Please use this identifier to cite or link to this item: https://ahro.austin.org.au/austinjspui/handle/1/9376
Title: Comparison of three methods to estimate plasma bicarbonate in critically ill patients: Henderson-Hasselbalch, enzymatic, and strong-ion-gap.
Austin Authors: Story, David A ;Poustie, Stephanie J;Bellomo, Rinaldo 
Affiliation: Department of Anaesthesia, Austin and Repatriation Medical Centre, University of Melbourne, Victoria.
Issue Date: 1-Dec-2001
Publication information: Anaesthesia and Intensive Care; 29(6): 585-90
Abstract: We have previously found poor agreement between Henderson-Hasselbalch and enzymatic methods for estimating plasma bicarbonate concentration in critically ill patients. In this study we compared these two established methods with a new method for estimating bicarbonate using the strong-ion-gap equation. The strong-ion-gap is derived from the Stewart approach to acid-base physiology. One hundred data sets were collected from records of routine daily blood samples in critically ill patients. Bland-Altman analyses were used to compare the three methods. We proposed that bias greater than +/- 1 mmol/l and limits of agreement wider than bias +/- 2 mmol/l were clinically important, Comparing the Henderson-Hasselbalch method to the enzymatic method, the bias was 2.1 mmol/l and the limits of agreement were -1.8 mmol/l to 5.9 mmol/l. Comparing the Henderson-Hasselbalch method to the strong-ion-gap method, the bias was -9.1 mmol/l and the limits of agreement were -17.1 mmol/l to -1.1 mmol/l. Comparing the enzymatic to the strong-ion-gap method, the bias was -11.2 mmol/l and the limits of agreement were -18.2 mmol/l to -4.2 mmol/l. This study found poor agreement between the two established bicarbonate assays and worse agreement between the established assays and the strong-ion-gap method. The strong-ion-gap method is currently too inaccurate for clinical application, but may have future use.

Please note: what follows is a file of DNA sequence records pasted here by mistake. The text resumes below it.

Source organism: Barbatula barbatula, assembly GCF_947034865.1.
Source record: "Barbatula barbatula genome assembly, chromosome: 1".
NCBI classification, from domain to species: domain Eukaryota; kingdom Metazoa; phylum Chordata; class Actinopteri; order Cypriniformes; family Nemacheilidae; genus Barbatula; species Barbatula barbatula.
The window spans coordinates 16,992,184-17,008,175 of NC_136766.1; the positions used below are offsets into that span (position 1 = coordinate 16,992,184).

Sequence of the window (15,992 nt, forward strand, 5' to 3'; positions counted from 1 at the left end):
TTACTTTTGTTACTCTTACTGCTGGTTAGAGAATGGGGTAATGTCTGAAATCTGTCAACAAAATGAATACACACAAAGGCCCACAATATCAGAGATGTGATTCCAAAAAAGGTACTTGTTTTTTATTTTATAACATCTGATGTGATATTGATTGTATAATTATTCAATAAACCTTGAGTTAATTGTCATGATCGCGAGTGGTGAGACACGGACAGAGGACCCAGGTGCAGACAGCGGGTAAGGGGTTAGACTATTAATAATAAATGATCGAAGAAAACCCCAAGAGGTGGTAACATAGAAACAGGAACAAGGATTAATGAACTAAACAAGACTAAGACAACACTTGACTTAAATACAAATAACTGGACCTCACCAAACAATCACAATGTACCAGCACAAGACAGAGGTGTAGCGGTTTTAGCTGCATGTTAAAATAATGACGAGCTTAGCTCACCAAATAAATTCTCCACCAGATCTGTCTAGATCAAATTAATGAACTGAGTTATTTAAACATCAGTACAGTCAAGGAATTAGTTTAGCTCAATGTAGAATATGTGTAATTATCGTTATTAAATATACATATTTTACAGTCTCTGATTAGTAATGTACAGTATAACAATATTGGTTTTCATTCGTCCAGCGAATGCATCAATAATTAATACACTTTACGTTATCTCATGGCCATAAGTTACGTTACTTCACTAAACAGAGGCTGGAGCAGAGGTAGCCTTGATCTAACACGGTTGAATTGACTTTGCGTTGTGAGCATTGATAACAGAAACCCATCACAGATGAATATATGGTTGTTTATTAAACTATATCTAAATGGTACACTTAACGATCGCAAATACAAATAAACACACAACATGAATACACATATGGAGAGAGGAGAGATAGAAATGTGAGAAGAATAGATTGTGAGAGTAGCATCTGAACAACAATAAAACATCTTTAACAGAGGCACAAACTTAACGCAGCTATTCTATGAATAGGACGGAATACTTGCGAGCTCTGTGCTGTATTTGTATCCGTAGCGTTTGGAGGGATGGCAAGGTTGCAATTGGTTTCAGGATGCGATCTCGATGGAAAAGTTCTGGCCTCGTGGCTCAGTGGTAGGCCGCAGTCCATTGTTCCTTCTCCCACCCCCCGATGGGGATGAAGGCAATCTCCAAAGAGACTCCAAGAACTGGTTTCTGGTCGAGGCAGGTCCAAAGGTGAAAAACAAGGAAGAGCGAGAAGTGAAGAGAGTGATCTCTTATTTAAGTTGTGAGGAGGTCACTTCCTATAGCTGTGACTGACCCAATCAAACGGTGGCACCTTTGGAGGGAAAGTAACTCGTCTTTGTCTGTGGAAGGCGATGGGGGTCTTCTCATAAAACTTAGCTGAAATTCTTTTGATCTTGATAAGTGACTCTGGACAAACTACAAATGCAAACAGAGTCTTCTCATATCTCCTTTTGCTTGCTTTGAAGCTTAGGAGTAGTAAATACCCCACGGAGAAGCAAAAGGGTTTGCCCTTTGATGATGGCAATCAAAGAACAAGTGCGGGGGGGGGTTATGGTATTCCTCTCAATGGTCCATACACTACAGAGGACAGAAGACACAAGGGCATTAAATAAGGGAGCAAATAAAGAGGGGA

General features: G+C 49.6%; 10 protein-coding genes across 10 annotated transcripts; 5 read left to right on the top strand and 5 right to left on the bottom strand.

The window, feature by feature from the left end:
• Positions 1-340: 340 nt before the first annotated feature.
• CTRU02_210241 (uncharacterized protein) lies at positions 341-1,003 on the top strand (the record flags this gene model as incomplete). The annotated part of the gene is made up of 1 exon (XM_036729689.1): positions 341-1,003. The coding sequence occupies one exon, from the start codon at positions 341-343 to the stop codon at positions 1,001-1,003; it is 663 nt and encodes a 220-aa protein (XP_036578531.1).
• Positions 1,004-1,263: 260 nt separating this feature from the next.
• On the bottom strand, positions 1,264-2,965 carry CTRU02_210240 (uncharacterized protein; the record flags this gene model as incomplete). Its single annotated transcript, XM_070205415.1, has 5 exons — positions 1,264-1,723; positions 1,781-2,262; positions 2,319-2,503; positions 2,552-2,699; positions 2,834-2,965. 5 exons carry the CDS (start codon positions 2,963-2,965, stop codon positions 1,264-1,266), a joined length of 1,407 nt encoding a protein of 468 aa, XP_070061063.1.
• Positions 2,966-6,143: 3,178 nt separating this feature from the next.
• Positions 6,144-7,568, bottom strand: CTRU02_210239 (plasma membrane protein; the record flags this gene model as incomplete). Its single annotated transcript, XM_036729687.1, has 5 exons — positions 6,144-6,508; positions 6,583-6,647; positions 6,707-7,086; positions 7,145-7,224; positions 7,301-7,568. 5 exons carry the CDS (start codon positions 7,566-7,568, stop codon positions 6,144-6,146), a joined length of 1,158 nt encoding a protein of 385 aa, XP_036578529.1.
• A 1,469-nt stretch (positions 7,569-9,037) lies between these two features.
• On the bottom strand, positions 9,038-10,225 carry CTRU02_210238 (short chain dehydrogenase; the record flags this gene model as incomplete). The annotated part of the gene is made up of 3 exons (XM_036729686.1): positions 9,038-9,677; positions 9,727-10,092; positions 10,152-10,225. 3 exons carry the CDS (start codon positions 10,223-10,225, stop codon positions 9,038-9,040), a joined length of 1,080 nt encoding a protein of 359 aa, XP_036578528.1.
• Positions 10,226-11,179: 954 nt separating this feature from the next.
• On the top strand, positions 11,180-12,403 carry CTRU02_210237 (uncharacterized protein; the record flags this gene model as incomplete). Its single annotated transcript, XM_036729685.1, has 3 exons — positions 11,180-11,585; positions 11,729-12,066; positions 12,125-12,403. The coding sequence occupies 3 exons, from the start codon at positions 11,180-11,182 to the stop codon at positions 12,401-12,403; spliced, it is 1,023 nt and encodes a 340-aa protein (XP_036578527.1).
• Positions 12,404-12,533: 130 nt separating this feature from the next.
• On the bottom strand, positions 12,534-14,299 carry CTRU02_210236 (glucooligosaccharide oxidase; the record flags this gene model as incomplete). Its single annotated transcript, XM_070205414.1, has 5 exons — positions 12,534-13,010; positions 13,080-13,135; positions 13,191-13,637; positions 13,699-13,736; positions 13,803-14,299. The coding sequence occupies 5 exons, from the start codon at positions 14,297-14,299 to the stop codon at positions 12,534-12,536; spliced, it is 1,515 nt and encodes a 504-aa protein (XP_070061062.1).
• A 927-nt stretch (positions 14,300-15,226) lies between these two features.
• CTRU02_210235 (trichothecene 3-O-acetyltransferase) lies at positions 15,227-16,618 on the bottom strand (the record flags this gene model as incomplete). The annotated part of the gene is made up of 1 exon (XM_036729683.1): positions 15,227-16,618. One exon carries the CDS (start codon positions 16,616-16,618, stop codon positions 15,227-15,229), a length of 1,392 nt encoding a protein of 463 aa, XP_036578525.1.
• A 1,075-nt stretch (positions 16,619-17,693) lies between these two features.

Gov't Doc #: 11771599
URI: https://ahro.austin.org.au/austinjspui/handle/1/9376
Journal: Anaesthesia and Intensive Care
URL: https://pubmed.ncbi.nlm.nih.gov/11771599
Type: Journal Article
Subjects: Acid-Base Imbalance.blood
Bicarbonates.blood
Blood Gas Analysis.methods
Carbon Dioxide.blood
Critical Illness
Humans
Hydrogen-Ion Concentration
Intensive Care Units
Prospective Studies
Spectrophotometry
Appears in Collections:Journal articles

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